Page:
Douglas County election officials recognize poll workers, urge more to get involved
OMAHA, Neb. (WOWT) - The Douglas County Election Commission honored 17 people Wednesday for their hard work at the polls.
“We currently have over 200 active poll workers that have more than 20 years of experience, and we will be adding 17 more today to our Poll Worker Hall of Fame,” Commissioner Brian Kruse said. “All 17 of these have over 20 years of experience helping us here at the election commission and serving the voters of Douglas County.”
Nebraska Secretary of State Bob Evnen was also there, praising the honorees for their accomplishments.
“Our whole community and our state, our nation, owe each one of you a debt of gratitude for the work that you have done and the commitment that you have made in serving as a poll worker for your friends and for your neighbors,” Evnen said.
Kruse said it’s important to thank the stalwarts for their service, whether it be during times of war, peace, or during pandemics.
After all, election days are long.
“When it takes 2,800 of those individuals across our county for a presidential general, you multiply that times 14 hours, you think about the amount of community service hours that are being given for our democracy,” Kruse said.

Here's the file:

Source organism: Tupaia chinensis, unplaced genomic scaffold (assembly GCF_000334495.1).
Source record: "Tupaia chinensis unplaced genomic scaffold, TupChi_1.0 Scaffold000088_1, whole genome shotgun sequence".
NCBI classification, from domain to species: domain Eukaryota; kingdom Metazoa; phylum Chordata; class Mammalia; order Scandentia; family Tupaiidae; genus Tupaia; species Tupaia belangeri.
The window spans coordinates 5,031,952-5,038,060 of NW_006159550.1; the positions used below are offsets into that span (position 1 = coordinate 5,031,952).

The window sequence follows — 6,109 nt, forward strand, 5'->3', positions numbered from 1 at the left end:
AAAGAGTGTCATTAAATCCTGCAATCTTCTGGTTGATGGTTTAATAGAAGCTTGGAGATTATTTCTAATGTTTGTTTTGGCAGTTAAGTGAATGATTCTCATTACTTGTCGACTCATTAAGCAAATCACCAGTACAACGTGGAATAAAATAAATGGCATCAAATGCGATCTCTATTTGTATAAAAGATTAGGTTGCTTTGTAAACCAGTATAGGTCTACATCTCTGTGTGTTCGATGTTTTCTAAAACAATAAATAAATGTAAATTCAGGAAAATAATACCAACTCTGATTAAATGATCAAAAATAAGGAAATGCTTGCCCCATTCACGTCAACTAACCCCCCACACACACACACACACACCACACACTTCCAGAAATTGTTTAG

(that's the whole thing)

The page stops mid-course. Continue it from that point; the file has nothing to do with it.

Said it was just a coincidence that the day his office held the induction was National Poll Worker Recruitment Day, which encourages people to serve as poll workers.
They’re people Kruse said are the backbone of elections.
“Poll workers have just really answered the call for well over a hundred years, as long as we’ve been having elections here in Douglas County and the city of Omaha,” he said.
His office needs volunteers though. They do get paid, and Kruse said it’ll be $12 per hour starting in January.
Election board coordinator Brandon Olson said he started out as a volunteer in 2020, and that it was fulfilling for him.
“It’s an informative experience all across a long day, but it’s a very satisfying day because you get to feel like you’re helping your community,” Olson said.
If there aren’t volunteers, similar to jury duty, citizens get drafted.
“The state of Nebraska is the only state in the nation that does allow for poll workers to be drafted,” Kruse said. “Once you’re called, the law says you need to work four elections. Then you have fulfilled your requirement.”
However, Kruse said if you’re 18 or older and want to do your civic duty while learning more about the election process, his office would be happy to have you volunteer.
Those who’d like to volunteer as poll workers for future elections can click here or call (402) 444-8683.
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